Sam Bankman-Fried’s Defense Breaks Down: Testifies To Issues…
The trial of the former CEO of the defunct crypto exchange FTX, Sam Bankman-Fried (SBF), continued on October 31, with the prosecution cross-examining the defendant. Despite the line of questioning from the prosecutor, SBF managed to spin his narrative on what went on at the crypto exchange. However, it remains to be seen if this will be enough to sway the jury.
Sam Bankman-Fried Says He Didn’t Know Much About The Bug
So far, the prosecution had been able to establish that Sam Bankman-Fried was in the know of everything that went on at the defunct crypto exchange and trading firm Alameda Research and, in fact, was the mastermind of all the illicit activities that went on there.
With this in mind, the defendant was hell-bent on creating doubts in the minds of the jury members. While on cross-examination, the defendant feigned ignorance to some of the questions put forward by the federal prosecutor as to what went on at both companies.
The prosecution asked the defendant if his employees had told him about the bug in the fiat account. In response, he stated that he only became aware because he overheard when they were talking about it. However, he was too preoccupied to deal with the situation at the time.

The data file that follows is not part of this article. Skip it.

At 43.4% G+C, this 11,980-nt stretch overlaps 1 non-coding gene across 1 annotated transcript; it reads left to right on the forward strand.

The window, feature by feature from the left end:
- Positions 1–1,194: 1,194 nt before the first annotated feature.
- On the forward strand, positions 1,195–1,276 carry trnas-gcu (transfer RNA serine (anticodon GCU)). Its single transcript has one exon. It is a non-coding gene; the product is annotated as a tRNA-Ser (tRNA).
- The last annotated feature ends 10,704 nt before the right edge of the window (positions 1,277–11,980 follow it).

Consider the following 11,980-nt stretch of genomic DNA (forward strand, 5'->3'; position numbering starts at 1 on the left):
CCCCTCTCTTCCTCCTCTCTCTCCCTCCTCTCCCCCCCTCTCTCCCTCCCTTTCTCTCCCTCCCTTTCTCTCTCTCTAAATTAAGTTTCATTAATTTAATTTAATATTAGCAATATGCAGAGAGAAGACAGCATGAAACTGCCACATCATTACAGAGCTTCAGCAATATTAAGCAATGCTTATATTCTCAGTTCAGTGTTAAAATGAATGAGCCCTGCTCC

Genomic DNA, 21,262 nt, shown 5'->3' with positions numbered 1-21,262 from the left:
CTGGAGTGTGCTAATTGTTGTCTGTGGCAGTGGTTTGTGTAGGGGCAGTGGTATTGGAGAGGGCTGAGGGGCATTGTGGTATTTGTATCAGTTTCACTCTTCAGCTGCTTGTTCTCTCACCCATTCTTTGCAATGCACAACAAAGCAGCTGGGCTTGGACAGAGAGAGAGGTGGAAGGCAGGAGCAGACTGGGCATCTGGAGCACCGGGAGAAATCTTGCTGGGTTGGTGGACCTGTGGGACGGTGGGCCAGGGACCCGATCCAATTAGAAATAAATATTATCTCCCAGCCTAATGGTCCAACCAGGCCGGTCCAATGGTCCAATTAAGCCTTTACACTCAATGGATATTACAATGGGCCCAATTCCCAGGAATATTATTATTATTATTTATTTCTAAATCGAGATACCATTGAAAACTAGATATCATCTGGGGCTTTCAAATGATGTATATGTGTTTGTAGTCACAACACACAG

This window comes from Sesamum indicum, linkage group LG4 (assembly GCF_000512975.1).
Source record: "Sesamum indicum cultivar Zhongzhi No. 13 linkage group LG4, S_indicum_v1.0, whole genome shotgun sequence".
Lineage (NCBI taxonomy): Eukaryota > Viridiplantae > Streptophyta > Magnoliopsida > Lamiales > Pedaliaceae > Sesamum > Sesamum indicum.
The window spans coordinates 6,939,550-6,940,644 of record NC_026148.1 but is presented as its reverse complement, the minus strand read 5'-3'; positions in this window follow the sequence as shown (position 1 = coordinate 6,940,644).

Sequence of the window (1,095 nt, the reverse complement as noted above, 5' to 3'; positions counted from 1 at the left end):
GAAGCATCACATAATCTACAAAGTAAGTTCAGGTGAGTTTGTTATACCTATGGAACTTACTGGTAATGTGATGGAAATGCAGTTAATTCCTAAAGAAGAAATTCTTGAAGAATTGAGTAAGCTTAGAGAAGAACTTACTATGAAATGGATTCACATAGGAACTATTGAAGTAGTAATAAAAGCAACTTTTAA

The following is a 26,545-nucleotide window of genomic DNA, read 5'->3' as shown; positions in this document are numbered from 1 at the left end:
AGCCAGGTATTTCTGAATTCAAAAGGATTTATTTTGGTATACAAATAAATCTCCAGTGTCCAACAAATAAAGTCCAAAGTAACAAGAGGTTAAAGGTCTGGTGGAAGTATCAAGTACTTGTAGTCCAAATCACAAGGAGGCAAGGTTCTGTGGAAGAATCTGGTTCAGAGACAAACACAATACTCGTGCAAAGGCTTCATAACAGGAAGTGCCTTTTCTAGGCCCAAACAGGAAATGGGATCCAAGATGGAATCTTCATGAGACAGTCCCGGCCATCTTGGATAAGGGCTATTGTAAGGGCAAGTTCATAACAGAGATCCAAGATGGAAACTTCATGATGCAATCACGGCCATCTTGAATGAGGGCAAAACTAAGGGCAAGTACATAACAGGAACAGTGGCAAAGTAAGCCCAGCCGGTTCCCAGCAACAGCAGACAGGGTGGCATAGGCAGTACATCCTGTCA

As to why he didn’t follow up on it, Sam Bankman-Fried stated that his employees had told him that they were working on it, and considering the amount of faith he had in them, he trusted them to handle it. He also alluded to how they worked as a team at the crypto exchange, and he wasn’t necessarily in charge of handling everything, as everyone had tasks delegated to them.
FTX Founder Feigns Ignorance To Happenings At Alameda
While still on cross-examination, the FTX founder was asked about who made the trading decisions at Alameda, of which he suggested that he wasn’t aware of some of the things that went on in the firm despite being the CEO at the time.
He was quick to point out that former associate and Alameda’s ex-CEO Caroline Ellison was the head of trading at the time the North Dimension account was set up.
The defendant, however, seemed to shoot himself in the leg when he stated that he believed that spending customers’ deposits “folded” into risk management. Probably to show good faith, he then stated that he was simply concerned about customers’ portfolios during his time as CEO of Alameda.
Meanwhile, Bankman-Fried also admitted that he “was paying attention but not as much” but as much as he should have as the CEO of FTX. From his testimony, it is evident that the defendant is simply trying to counter the statements of his former associates that he was totally in control of everything that went on in both companies.
The trial is set to continue on November 1, with the defense expected to close its case this week, after which the case will move on to rebuttals. The case is expected to come to a close by the end of next week, with a verdict from the jury coming soon after.
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